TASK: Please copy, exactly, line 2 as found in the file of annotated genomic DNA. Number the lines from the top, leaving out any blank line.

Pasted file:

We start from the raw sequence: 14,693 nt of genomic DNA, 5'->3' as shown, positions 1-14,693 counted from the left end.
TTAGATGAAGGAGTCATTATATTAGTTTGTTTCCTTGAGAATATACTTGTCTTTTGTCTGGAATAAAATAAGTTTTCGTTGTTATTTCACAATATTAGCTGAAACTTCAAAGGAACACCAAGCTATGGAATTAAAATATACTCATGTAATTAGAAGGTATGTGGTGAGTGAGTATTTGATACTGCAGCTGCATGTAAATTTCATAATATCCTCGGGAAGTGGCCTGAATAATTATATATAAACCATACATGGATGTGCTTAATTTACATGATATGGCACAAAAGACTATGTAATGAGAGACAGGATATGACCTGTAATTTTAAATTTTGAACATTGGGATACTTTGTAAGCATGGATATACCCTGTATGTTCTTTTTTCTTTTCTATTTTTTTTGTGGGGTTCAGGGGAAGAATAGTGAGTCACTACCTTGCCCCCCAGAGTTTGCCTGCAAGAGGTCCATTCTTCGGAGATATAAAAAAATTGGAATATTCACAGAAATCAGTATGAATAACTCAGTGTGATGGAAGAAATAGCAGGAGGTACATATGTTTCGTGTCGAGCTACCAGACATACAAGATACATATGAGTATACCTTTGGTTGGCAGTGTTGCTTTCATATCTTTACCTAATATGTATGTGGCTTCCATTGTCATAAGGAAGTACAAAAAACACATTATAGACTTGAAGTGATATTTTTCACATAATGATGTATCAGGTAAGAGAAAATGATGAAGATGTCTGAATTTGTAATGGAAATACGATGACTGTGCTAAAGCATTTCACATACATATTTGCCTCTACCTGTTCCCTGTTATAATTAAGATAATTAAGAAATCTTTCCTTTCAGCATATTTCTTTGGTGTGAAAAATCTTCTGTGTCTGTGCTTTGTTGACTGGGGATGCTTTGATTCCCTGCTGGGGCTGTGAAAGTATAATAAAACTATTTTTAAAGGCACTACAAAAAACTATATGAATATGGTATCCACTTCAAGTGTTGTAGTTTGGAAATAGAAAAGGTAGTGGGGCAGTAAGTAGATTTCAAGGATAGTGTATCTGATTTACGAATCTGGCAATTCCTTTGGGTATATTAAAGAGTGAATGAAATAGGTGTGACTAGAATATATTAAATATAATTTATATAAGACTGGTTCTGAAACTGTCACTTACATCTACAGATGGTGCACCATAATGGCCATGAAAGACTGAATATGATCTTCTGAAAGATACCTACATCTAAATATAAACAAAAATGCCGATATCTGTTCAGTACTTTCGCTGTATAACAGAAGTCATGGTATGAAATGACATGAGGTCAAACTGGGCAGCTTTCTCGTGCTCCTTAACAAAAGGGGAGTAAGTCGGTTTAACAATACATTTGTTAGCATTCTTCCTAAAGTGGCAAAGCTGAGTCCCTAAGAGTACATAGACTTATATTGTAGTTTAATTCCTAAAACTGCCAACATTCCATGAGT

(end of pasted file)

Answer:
TTAGATGAAGGAGTCATTATATTAGTTTGTTTCCTTGAGAATATACTTGTCTTTTGTCTGGAATAAAATAAGTTTTCGTTGTTATTTCACAATATTAGCTGAAACTTCAAAGGAACACCAAGCTATGGAATTAAAATATACTCATGTAATTAGAAGGTATGTGGTGAGTGAGTATTTGATACTGCAGCTGCATGTAAATTTCATAATATCCTCGGGAAGTGGCCTGAATAATTATATATAAACCATACATGGATGTGCTTAATTTACATGATATGGCACAAAAGACTATGTAATGAGAGACAGGATATGACCTGTAATTTTAAATTTTGAACATTGGGATACTTTGTAAGCATGGATATACCCTGTATGTTCTTTTTTCTTTTCTATTTTTTTTGTGGGGTTCAGGGGAAGAATAGTGAGTCACTACCTTGCCCCCCAGAGTTTGCCTGCAAGAGGTCCATTCTTCGGAGATATAAAAAAATTGGAATATTCACAGAAATCAGTATGAATAACTCAGTGTGATGGAAGAAATAGCAGGAGGTACATATGTTTCGTGTCGAGCTACCAGACATACAAGATACATATGAGTATACCTTTGGTTGGCAGTGTTGCTTTCATATCTTTACCTAATATGTATGTGGCTTCCATTGTCATAAGGAAGTACAAAAAACACATTATAGACTTGAAGTGATATTTTTCACATAATGATGTATCAGGTAAGAGAAAATGATGAAGATGTCTGAATTTGTAATGGAAATACGATGACTGTGCTAAAGCATTTCACATACATATTTGCCTCTACCTGTTCCCTGTTATAATTAAGATAATTAAGAAATCTTTCCTTTCAGCATATTTCTTTGGTGTGAAAAATCTTCTGTGTCTGTGCTTTGTTGACTGGGGATGCTTTGATTCCCTGCTGGGGCTGTGAAAGTATAATAAAACTATTTTTAAAGGCACTACAAAAAACTATATGAATATGGTATCCACTTCAAGTGTTGTAGTTTGGAAATAGAAAAGGTAGTGGGGCAGTAAGTAGATTTCAAGGATAGTGTATCTGATTTACGAATCTGGCAATTCCTTTGGGTATATTAAAGAGTGAATGAAATAGGTGTGACTAGAATATATTAAATATAATTTATATAAGACTGGTTCTGAAACTGTCACTTACATCTACAGATGGTGCACCATAATGGCCATGAAAGACTGAATATGATCTTCTGAAAGATACCTACATCTAAATATAAACAAAAATGCCGATATCTGTTCAGTACTTTCGCTGTATAACAGAAGTCATGGTATGAAATGACATGAGGTCAAACTGGGCAGCTTTCTCGTGCTCCTTAACAAAAGGGGAGTAAGTCGGTTTAACAATACATTTGTTAGCATTCTTCCTAAAGTGGCAAAGCTGAGTCCCTAAGAGTACATAGACTTATATTGTAGTTTAATTCCTAAAACTGCCAACATTCCATGAGT